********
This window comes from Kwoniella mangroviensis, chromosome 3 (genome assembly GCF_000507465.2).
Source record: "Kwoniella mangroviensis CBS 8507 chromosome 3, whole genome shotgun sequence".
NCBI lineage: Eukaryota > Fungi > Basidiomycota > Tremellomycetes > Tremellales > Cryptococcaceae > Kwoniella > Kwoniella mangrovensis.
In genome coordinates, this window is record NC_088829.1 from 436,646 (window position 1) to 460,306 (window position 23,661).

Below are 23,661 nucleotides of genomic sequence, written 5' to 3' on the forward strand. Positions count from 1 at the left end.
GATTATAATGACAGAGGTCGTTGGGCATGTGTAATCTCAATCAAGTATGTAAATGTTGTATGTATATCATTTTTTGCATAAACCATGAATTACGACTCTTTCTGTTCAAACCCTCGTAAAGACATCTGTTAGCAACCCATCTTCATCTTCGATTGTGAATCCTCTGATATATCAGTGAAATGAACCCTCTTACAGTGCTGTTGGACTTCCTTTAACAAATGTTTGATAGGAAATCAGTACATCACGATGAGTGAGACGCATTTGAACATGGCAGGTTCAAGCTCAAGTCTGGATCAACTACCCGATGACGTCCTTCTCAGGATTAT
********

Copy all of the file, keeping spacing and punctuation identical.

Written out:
This window comes from Kwoniella mangroviensis, chromosome 3 (genome assembly GCF_000507465.2).
Source record: "Kwoniella mangroviensis CBS 8507 chromosome 3, whole genome shotgun sequence".
NCBI lineage: Eukaryota > Fungi > Basidiomycota > Tremellomycetes > Tremellales > Cryptococcaceae > Kwoniella > Kwoniella mangrovensis.
In genome coordinates, this window is record NC_088829.1 from 436,646 (window position 1) to 460,306 (window position 23,661).

Below are 23,661 nucleotides of genomic sequence, written 5' to 3' on the forward strand. Positions count from 1 at the left end.
GATTATAATGACAGAGGTCGTTGGGCATGTGTAATCTCAATCAAGTATGTAAATGTTGTATGTATATCATTTTTTGCATAAACCATGAATTACGACTCTTTCTGTTCAAACCCTCGTAAAGACATCTGTTAGCAACCCATCTTCATCTTCGATTGTGAATCCTCTGATATATCAGTGAAATGAACCCTCTTACAGTGCTGTTGGACTTCCTTTAACAAATGTTTGATAGGAAATCAGTACATCACGATGAGTGAGACGCATTTGAACATGGCAGGTTCAAGCTCAAGTCTGGATCAACTACCCGATGACGTCCTTCTCAGGATTAT